As Goa prepares for the 50th edition of the International Film Festival of India (IFFI), and the 16th year in the state, there still remain some key issues that need to be addressed
The 50th anniversary of the International Film Festival of India (IFFI) is around the corner. This is also the 16th year that the festival, which happens to be the oldest in Asia, will be held in Goa. But relatively new festivals like Busan in Korea, which is in its 24th year, have surged far ahead. Even China’s Pingyao International Film Festival, has gained tremendous traction in just two years.
But even with so much past experience, there are basic issues that have been ignored at IFFI. It may be the 16th year in Goa, but when it comes to the government and bureaucracy, it is one year’s experience, repeated 16 times. As a delegate, not much has changed in terms of facilities and experience, and here are some issues that need to be addressed.
Ticketing and entry
Even though it was highlighted time and again that the entry system of delegates was flawed, the organisers turned a blind eye to it. How can, say, 500 ticket holders enter the Kala Academy auditorium in 20 minutes, after the usual rigmarole of being patted down, having their bags examined and water bottles confiscated? Worse is the fate of non ticket holder – they can enter only ten minutes before the screening, and if there are a hundred people ahead of you, good luck getting inside before the film starts. So you have empty seats inside, a restless audience outside and an impractical system in the middle. This has led to major chaos time and again, but last year it got out of hand.
Also, in a completely bizarre move, it was decided to ‘penalise’ delegates if they book a ticket and don’t show up. Now a delegate may not turn up for a variety of reasons but for all practical purposes, it doesn’t make a difference, someone without a ticket will take his seat. But no, the delegate, presumably for whom those crores of rupees are spent in organising the festival, should be the first person to get the short end of the stick. The idea was listed but, thankfully, couldn’t be implemented last year. But it’s back on the IFFI website again this year. It is easy to come up with ideas like these because the organisers are not film enthusiasts themselves and so it doesn’t affect them.
Food and amenities
It happens only at IFFI and in Goa, where beer has been consistently cheaper than a cup of tea at the venue. Last year, beer was sold for `50 while a cup of tea cost `100 and this is not the first time it has happened. Yours truly had written about it in this paper back in 2010. But why would the organisers care? After all, they don’t eat or drink at the venue, it is the poor delegate who has to search for reasonably priced sustenance in the short intervals between films.
After spending approximately `15 crores every year on the festival, if food cannot be made available at an affordable price, it only shows the lackadaisical attitude of the organisers.
And let us not even talk about promoting local cuisine – you have a better chance of locating the Vikram lander on the moon than finding a decent fish thali at the IFFI venue. We know official delegations from India have visited Cannes and other places to learn from them. We would recommend that they visit the Mumbai or Bengaluru International Film Festivals first, to see how food is sold for `50 and `100 inside the venue to keep the delegates happy.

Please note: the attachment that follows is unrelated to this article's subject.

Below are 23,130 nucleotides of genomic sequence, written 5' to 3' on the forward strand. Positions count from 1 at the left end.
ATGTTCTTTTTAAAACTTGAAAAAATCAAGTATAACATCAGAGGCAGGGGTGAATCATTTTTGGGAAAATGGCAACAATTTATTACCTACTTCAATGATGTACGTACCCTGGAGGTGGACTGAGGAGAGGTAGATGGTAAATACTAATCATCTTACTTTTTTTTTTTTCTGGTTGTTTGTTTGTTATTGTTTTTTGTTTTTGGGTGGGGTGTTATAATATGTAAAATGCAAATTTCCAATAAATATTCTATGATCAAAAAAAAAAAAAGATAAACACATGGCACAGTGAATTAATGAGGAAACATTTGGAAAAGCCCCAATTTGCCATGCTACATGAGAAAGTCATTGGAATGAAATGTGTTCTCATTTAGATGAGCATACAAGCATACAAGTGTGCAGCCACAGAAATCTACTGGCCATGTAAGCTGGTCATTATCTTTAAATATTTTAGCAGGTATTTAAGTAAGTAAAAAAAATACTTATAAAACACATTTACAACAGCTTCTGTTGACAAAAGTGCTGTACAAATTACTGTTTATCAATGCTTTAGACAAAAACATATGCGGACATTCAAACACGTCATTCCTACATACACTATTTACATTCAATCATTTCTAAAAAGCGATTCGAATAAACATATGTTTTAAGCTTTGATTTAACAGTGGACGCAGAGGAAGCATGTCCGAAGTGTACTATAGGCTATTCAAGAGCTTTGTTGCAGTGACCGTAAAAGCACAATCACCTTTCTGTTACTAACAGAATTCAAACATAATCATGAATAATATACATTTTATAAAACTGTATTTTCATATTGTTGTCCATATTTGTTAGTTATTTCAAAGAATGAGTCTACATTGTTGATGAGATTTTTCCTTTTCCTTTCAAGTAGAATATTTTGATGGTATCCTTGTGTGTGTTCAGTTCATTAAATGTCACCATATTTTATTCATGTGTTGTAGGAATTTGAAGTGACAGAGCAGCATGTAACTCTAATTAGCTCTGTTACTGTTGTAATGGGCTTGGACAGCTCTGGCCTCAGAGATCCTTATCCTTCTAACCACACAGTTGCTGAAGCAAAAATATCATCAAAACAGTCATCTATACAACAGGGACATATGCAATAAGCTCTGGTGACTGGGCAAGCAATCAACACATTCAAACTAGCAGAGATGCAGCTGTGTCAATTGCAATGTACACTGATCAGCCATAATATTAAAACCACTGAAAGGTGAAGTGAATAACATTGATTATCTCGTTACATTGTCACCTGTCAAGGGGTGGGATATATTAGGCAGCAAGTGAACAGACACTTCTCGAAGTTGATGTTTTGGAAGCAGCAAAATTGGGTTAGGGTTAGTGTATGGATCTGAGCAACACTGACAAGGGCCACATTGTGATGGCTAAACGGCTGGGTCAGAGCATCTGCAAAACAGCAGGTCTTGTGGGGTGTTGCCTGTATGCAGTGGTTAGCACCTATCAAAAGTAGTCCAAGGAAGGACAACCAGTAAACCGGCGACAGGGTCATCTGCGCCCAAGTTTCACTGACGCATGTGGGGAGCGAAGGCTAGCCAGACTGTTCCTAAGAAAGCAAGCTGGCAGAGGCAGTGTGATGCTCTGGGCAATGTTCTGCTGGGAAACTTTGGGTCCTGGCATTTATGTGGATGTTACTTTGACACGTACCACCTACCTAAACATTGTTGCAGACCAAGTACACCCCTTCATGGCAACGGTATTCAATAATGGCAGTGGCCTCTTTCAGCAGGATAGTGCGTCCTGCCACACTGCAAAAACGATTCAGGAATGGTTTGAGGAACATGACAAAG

In all these 15 years, not once has this aspect been looked into. For a couple of years, local self-help groups were allowed to set up food stalls, and they were a big hit among all the delegates. But for reasons of ‘hygiene’ they were never given an opportunity again. Well, at least we could see what exactly they were doing, and we had a choice. And the food was very tasty.
Last year `4.5 crores were spent for the opening and closing ceremonies and, incidentally, it was the dullest we have seen in ages; at the opening, the guest singer was egging the crowd on to sing Aaj jaane ki zid na karo, truly one of the most melancholy ghazals. This year apparently the figure is almost pushing `6 crores. Comparatively speaking, the budget of the Kerala and Bengaluru film festival is less than what IFFI spends on the opening and closing ceremonies; Mumbai spends a little more than that and all the three festivals have more screens than IFFI.
But the most ironical part is that, after spending that kind of money, and the Dr Shyama Prasad Mukherjee venue being so big, delegates are not invited for either of the ceremonies at IFFI. You have to know someone influential to get an invitation, being a registered delegate is not enough.
The problem lies with the fact that unless one is aware of the ground reality or experiences it first hand, there is no way you can make sweeping changes. The ironical fact is that they are not all that hard to fix. All it lacks is the will, dedication and passion to do the job right.
I had written that para in 2010 and it gives me no pleasure in repeating the exact words nine years later as nothing has changed on some counts.
There have been some positive changes which we will look at in a follow up piece.